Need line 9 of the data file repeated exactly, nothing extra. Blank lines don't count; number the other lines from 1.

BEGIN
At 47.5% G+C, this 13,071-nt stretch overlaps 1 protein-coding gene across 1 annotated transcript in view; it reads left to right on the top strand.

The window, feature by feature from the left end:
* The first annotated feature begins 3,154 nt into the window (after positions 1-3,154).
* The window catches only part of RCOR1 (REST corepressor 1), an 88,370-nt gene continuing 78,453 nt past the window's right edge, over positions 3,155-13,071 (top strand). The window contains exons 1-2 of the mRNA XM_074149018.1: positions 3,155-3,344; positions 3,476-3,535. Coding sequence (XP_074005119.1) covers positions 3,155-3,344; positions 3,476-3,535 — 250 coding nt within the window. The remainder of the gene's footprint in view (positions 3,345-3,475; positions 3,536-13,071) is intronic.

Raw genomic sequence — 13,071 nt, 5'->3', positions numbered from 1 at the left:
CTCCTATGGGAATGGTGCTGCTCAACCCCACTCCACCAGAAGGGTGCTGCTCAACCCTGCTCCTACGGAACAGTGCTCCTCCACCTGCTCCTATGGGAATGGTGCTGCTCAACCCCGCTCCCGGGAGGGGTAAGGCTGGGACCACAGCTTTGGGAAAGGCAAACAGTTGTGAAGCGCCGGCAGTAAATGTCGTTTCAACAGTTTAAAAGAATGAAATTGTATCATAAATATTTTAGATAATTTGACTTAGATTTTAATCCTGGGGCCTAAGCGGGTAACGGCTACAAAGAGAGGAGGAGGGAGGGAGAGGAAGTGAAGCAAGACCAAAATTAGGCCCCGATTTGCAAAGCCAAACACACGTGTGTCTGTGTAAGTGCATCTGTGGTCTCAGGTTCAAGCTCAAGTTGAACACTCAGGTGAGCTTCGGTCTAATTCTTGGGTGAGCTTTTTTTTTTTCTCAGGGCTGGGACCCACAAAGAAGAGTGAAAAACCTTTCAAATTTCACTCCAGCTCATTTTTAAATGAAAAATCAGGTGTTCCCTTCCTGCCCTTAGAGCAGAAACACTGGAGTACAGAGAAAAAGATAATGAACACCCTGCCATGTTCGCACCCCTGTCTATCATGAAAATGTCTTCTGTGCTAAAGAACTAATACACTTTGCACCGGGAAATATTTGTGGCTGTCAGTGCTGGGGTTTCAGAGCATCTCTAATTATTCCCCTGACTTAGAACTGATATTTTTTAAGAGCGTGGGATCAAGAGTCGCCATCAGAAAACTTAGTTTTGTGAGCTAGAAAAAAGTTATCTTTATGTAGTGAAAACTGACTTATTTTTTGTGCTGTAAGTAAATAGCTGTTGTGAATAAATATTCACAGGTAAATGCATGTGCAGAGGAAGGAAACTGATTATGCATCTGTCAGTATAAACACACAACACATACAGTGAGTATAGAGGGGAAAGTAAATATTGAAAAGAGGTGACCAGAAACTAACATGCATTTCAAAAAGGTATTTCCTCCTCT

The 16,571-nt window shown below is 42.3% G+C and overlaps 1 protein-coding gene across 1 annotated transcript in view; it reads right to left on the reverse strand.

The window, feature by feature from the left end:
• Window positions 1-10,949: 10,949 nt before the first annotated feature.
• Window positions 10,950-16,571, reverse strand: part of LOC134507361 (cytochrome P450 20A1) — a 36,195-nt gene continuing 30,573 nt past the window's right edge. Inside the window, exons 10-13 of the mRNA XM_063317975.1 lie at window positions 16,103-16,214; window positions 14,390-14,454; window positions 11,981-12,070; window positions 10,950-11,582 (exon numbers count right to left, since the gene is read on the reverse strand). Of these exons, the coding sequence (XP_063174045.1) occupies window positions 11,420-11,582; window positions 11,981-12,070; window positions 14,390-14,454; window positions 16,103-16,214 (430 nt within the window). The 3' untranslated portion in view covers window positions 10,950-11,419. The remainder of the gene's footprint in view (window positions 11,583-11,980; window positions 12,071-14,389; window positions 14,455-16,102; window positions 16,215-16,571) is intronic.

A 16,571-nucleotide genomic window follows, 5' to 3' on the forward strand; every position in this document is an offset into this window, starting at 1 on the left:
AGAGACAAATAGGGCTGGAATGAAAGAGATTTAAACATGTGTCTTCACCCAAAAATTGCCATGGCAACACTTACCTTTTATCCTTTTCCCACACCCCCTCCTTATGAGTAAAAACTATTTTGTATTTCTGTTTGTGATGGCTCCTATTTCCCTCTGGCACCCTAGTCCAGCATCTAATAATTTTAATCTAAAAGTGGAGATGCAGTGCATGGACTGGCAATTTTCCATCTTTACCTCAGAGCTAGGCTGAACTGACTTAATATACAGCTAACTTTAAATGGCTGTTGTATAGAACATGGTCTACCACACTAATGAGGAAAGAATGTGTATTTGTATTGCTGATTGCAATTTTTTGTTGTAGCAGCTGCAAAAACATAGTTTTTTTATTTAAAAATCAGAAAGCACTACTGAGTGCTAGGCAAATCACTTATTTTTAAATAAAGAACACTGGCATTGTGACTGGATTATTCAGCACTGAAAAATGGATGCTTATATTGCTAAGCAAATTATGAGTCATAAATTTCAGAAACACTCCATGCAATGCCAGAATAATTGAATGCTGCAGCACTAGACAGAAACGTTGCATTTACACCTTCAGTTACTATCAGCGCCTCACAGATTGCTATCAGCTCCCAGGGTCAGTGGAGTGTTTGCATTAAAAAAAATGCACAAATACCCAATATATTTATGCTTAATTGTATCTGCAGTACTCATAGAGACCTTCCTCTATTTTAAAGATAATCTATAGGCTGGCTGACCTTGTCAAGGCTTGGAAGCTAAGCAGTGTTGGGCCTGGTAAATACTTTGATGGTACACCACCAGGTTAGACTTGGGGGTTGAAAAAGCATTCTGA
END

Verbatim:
• Window positions 1-10,949: 10,949 nt before the first annotated feature.